Paracelsus Recovery offers rehab programmes for the ultra-rich in hotels of their choosing around the world. But treatment comes at a very high price. Olivia Palamountain reports
Holistic care for billionaires is the idea behind Paracelsus Recovery, an exclusive addiction recovery centre in Switzerland and London that specialises in treating addicts from wealthy backgrounds.
However, geography proves no limit to providing care, as therapists can enlist clients in programmes while they are staying in the comfort of a top-end hotel. (Presumably the minibars are removed first.)
From Hollywood stars and business supremos to high rollers and royalty, this ultra-discreet clinic founded by the psychiatrist Werner Gerber has seen them all.
To-date, the company has treated some 150 people, aged from 25 to 65, from as far and wide as the UK, Russia, the Middle East and the US. It reported a five-fold increase in calls and referrals during lockdown.
In order to cater to the elite, the centre will only treat one client at a time in “seven-star” deluxe surroundings, combining top-of-the-range treatments with lavish lodgings and a 15-strong team of dedicated staff.
Via the Swiss clinic, guests can choose to stay in likes of a modern penthouse, a lakeside villa or a classic mansion – or even have the clinic team move in with them. This means if they want a therapy session at 1am, they can have it.
“Some clients want to be treated in their homes; we have moved our whole team into a palace,” Paracelsus Recovery CEO Marta Ra told The Times. “Sometimes we rent an entire dedicated corner of a hotel. But it’s very important to realise we’re not spoiling these people. If you are used to living in a castle, then what seems like luxury to you or me to them seems everyday.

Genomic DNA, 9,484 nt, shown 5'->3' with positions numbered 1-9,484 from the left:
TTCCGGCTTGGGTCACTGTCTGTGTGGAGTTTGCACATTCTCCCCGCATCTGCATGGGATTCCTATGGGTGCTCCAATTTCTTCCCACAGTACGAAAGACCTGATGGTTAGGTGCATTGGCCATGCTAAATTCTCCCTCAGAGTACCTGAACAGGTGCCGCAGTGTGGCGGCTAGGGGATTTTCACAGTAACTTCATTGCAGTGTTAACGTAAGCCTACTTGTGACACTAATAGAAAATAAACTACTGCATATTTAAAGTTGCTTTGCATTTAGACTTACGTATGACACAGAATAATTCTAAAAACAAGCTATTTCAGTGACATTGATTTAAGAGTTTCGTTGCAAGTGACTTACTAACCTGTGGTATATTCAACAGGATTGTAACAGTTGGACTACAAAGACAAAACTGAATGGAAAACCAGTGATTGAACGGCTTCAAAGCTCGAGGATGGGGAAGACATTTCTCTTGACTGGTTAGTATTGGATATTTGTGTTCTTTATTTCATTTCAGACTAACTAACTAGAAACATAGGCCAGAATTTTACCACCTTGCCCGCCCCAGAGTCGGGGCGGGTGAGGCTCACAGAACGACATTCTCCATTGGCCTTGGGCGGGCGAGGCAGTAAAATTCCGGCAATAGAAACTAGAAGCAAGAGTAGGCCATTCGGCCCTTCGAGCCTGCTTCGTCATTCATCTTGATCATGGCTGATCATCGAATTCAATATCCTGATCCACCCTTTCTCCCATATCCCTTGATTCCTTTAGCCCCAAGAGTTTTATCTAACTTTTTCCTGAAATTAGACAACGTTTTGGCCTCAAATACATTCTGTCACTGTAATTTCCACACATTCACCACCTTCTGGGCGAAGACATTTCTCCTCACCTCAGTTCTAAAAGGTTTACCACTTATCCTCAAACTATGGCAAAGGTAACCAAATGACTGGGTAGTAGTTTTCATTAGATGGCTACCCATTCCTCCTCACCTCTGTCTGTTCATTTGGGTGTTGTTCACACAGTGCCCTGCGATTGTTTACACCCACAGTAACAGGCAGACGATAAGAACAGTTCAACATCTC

“It’s the same when people demand things instantly. If, say, you’re royalty, you live in a world where everything must be focused around you. It’s very important when these people come to our clinic, they should not be ripped out of their usual lifestyle and have a cultural shock.
“They need to be somewhere they feel comfortable so they can focus on the reason why they’re there, rather than thinking, ‘Oh my God, I’m a completely different world.’ ”
These luxury amenities and services are key to the Paracelsus difference; an addiction therapist lives on site with the client, tended to by a butler, a cook, a limousine driver and a housekeeper. Further therapists include a consultant psychiatrist, a psychologist and a nutritionist.
When it comes to science, Paracelsus Recovery implements a holistic approach that treats body, mind, and soul with an emphasis on restoring the balance of brain chemistry.
The clinic claims that restoring healthy biochemistry can reduce or eliminate the cravings, depression, and anxiety that are often associated with withdrawal, and can block the path to full recovery.
The treatment, which usually lasts two to eight weeks, costs €65,000 per week and clients can also choose to take sessions with a yoga therapist, massage therapist, personal trainer and an acupuncturist.
While some people might find it hard to feel too sorry for the millionaires and billionaires Paracelsus treats, Ra takes a more sympathetic approach.
“Money can – some people say make your life easier – but actually, money can make your life much more difficult. Because you then have the burden of all that money and the responsibility of all that money,” she told The Evening Standard. “It can make things easier. It can. But it cannot make you happy.”
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